Background: I remember at my old place of employment how the web server admin would always make me change the httpd-accessible file upload directories so that they were owned by apache:apache or nobody:nobody.

He said this was for security reasons.

Question: Can you tell me what specifically were the security implications of this? Also is there a way to get apache to run as nobody:nobody, and are there security implications for that as well?



Several applications use the user nobody as a default. For example you probably never really want say the apache service to be overwriting files that belong to bind. Having a per-service account tends to be a very good idea.

Getting apache to run as nobody:nobody is pretty easy, just update the User and Group. settings. But as I mentioned above I don't really recommend that particular user/group. It is entirely possible that you may be tempted to add a service to the system at some time in the future that also runs as nobody, and you will forget that have given write access on the filesystem to the user nobody.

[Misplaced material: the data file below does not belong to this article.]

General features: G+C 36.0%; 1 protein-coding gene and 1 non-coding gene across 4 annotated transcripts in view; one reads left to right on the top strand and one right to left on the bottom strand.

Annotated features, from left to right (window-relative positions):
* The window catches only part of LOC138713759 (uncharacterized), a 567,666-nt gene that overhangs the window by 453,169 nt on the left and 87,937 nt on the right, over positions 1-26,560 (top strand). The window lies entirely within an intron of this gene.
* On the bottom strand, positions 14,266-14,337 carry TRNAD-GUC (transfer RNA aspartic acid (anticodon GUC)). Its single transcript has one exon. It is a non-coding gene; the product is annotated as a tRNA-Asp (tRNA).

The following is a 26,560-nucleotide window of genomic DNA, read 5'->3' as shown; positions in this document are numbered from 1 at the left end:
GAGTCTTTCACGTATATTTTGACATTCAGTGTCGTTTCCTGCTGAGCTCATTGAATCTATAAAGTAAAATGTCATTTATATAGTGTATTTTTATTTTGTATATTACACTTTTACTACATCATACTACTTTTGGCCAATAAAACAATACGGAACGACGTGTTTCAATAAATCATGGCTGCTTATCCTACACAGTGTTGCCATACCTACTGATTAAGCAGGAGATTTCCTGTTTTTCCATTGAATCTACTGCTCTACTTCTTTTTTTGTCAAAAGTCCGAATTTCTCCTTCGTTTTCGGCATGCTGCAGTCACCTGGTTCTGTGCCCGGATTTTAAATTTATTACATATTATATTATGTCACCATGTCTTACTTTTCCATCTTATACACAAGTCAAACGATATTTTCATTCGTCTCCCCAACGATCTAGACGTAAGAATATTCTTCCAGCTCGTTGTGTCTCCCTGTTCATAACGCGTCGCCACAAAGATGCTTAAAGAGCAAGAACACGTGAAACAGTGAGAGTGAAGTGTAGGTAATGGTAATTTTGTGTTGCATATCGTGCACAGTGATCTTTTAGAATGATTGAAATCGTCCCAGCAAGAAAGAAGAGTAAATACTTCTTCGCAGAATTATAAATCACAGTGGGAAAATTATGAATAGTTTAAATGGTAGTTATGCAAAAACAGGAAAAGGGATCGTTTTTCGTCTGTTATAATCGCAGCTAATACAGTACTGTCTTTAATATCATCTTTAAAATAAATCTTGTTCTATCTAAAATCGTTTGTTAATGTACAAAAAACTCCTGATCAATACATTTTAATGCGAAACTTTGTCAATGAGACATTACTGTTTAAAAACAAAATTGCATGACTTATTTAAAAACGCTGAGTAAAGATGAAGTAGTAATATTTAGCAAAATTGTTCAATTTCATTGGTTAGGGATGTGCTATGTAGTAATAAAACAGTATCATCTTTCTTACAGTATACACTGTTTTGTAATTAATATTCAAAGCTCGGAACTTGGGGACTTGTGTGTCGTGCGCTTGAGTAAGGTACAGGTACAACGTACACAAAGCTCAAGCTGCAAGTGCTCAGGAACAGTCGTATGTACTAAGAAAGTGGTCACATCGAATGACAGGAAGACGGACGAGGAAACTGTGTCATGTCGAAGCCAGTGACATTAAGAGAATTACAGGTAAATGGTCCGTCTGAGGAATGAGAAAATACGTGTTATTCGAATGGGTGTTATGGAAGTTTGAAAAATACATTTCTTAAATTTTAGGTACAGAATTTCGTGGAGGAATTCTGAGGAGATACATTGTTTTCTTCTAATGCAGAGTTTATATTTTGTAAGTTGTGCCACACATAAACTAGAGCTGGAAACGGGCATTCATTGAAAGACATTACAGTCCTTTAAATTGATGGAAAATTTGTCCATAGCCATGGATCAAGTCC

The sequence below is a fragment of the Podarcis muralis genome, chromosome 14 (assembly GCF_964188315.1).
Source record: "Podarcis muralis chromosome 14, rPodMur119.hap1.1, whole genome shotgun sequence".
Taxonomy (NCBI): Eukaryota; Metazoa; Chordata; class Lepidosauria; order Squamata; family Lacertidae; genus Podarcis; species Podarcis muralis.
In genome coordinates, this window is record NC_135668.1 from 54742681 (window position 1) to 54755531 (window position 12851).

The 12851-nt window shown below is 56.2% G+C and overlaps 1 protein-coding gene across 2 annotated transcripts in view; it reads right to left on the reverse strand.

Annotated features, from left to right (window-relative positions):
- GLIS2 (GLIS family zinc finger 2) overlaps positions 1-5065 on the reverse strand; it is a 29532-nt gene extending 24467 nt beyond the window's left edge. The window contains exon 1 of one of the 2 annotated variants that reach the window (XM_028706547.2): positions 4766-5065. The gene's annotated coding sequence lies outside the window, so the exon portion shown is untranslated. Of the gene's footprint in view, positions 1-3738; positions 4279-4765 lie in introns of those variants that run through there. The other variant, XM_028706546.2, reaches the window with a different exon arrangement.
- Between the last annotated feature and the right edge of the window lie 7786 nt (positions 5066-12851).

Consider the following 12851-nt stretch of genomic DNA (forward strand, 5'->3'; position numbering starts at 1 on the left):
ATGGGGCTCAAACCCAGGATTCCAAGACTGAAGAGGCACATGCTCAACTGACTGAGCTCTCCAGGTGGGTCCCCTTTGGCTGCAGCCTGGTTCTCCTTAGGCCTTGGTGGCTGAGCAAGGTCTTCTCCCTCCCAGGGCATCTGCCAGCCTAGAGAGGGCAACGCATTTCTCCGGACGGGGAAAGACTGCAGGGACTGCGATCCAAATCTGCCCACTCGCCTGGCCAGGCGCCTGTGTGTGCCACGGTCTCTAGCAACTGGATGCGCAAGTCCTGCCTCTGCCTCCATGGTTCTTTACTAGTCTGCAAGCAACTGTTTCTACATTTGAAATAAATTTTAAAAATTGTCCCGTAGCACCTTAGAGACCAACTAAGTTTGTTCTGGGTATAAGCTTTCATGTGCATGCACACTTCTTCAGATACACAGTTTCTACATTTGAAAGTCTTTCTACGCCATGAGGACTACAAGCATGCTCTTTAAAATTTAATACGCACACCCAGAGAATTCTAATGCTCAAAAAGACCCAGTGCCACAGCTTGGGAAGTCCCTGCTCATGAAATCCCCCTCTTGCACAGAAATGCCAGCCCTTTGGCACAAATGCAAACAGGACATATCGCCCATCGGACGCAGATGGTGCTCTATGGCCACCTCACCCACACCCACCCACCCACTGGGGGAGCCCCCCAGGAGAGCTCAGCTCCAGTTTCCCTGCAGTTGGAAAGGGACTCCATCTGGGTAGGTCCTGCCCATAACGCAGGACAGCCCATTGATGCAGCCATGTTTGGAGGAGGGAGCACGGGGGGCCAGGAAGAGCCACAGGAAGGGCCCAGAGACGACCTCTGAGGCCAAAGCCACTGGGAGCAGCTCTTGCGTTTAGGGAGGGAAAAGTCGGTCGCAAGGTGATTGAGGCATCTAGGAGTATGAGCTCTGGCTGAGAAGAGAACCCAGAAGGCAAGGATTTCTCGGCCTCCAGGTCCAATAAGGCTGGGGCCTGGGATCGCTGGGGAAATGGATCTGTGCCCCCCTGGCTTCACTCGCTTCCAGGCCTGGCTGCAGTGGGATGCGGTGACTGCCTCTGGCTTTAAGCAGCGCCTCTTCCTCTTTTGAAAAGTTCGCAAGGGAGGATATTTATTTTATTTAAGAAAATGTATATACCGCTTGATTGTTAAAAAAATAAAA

As for why you needed to do that for an upload directory. You really shouldn't need to change the owner of the directory for uploads. I would only change the group, and then setup permissions to 2775. Of course if you setting up a system where many different users share the same web server getting the permissions setup for the best security can be a lot more complex


I think the main point is that if the web server can't write to the files through owner og group access, then they would have to be world writeable.

Now, a file or directory owned by apache or nobody sounds preferrable to a file writable by anyone, including other services.

I don't see any huge security implications by changing the effective user for apache to "nobody", unless you have other services also running as that user. On the other hand, I don't really see any good reason for why it shouldn't just be left as "apache".

  • Reason for having Apache run as a user other than "nobody" is that if someone compromises Apache (through a bad PHP script, for instance) they are stuck in a user account that's only used for Apache and nothing else. Other services use the "nobody" account. May 11 '10 at 5:59

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